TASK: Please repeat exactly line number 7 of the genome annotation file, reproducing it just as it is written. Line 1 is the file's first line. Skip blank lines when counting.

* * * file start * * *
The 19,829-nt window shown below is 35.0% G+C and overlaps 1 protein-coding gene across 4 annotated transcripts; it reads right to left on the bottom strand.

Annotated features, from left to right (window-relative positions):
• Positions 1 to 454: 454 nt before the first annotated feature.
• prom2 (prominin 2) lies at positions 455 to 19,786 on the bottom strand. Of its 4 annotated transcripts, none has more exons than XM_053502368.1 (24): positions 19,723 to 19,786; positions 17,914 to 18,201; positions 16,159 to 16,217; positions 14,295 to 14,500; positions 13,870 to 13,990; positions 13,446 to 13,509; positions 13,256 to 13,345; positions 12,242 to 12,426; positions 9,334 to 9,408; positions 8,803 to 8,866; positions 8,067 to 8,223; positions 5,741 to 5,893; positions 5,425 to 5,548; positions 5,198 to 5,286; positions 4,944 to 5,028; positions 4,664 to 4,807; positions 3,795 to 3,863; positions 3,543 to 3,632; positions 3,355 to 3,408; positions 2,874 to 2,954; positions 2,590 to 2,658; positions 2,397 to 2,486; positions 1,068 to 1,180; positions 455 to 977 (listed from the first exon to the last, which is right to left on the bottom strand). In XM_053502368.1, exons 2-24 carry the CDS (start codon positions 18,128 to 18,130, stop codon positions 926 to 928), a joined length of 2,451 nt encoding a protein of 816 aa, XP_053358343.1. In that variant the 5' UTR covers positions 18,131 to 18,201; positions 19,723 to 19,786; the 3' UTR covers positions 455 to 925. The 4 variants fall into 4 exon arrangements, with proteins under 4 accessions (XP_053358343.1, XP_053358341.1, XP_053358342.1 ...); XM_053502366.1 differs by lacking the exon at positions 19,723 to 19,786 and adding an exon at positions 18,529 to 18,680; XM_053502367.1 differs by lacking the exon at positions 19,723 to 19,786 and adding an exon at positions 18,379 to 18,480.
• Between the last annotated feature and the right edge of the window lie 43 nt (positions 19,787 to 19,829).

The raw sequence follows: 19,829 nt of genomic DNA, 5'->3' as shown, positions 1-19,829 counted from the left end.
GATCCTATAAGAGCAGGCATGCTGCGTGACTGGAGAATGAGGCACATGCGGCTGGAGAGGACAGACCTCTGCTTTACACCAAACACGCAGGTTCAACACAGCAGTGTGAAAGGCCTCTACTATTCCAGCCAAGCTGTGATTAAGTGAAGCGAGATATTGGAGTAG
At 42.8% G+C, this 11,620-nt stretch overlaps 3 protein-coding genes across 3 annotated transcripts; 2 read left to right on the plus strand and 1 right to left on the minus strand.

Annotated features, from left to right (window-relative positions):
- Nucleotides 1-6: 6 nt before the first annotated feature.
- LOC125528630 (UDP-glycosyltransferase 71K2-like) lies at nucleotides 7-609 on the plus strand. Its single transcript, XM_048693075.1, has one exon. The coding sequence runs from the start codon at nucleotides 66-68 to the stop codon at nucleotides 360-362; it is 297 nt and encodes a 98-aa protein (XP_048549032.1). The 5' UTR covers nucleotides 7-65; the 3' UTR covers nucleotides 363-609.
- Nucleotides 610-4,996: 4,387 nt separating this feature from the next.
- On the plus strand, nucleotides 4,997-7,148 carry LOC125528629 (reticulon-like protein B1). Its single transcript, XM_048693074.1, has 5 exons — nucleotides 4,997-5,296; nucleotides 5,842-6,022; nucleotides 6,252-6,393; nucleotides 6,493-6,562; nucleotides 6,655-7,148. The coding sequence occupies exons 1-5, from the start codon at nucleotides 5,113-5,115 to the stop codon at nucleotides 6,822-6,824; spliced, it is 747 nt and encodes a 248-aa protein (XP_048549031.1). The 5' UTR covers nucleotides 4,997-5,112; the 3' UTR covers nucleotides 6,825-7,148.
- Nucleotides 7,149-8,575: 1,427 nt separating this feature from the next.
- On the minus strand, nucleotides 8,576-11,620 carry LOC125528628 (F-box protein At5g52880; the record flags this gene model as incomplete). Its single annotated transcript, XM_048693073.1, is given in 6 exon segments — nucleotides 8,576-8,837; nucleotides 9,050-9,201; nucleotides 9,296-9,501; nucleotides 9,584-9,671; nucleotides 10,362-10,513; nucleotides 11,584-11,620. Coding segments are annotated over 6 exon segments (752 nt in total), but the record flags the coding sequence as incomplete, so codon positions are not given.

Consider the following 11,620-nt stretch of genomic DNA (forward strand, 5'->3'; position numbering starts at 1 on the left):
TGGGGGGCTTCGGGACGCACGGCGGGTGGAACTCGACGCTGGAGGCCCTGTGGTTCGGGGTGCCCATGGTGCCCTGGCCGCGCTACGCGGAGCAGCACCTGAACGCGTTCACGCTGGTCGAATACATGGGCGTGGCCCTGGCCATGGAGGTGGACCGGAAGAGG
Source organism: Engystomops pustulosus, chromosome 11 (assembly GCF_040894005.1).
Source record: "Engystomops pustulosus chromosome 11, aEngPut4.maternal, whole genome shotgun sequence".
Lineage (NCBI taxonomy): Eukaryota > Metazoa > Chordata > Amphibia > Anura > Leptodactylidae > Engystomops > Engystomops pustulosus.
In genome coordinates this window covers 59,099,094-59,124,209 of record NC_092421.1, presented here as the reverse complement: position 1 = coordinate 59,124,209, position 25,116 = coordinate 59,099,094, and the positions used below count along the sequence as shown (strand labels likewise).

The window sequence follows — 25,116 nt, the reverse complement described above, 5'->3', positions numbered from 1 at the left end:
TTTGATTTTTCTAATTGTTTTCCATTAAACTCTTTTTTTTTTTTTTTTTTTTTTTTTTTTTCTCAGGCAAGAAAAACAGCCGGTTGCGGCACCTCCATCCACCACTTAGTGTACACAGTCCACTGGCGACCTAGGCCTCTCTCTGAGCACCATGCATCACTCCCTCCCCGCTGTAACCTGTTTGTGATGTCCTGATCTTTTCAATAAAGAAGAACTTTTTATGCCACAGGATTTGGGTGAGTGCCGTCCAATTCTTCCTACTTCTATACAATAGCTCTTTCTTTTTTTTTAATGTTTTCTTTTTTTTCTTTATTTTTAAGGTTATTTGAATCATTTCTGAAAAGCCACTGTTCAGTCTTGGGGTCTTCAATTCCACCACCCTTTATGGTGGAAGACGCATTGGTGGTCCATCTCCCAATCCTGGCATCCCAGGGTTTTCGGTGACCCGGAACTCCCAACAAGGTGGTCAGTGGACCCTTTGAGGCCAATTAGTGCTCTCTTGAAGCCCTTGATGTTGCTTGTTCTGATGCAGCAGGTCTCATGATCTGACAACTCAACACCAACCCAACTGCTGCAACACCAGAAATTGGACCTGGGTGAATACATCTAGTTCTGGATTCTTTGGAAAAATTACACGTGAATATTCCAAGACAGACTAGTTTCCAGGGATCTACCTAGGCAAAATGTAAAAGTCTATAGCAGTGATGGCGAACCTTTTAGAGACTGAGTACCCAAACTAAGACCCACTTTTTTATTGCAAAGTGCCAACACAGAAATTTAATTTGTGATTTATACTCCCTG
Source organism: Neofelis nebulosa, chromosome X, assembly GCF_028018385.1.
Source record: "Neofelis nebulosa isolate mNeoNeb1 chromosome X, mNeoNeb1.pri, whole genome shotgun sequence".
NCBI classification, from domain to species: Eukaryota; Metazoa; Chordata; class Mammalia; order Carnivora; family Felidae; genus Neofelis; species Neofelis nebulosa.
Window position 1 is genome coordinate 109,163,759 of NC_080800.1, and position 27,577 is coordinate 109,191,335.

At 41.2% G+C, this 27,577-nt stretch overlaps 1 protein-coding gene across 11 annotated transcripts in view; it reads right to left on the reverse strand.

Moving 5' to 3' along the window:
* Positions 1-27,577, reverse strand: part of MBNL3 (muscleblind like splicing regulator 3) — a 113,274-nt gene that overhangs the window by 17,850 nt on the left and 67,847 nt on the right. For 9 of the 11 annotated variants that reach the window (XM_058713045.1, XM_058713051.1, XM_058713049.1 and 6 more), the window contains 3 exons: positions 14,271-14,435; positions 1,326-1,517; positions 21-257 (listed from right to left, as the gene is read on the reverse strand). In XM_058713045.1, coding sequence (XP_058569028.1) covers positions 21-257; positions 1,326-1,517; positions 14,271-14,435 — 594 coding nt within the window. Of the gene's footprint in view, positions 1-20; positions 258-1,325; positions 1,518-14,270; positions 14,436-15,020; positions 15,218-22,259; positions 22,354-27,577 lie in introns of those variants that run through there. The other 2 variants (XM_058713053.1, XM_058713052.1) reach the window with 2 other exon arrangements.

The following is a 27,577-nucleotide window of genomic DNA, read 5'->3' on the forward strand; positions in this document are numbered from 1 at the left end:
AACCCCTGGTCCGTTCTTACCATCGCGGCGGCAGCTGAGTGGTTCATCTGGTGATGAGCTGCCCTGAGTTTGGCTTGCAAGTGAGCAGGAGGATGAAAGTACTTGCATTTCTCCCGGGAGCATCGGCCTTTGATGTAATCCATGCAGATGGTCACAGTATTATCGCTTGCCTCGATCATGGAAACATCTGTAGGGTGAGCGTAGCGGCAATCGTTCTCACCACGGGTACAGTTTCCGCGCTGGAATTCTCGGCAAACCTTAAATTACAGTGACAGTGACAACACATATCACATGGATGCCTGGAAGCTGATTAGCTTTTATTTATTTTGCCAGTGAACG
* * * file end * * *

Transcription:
GATCCTATAAGAGCAGGCATGCTGCGTGACTGGAGAATGAGGCACATGCGGCTGGAGAGGACAGACCTCTGCTTTACACCAAACACGCAGGTTCAACACAGCAGTGTGAAAGGCCTCTACTATTCCAGCCAAGCTGTGATTAAGTGAAGCGAGATATTGGAGTAG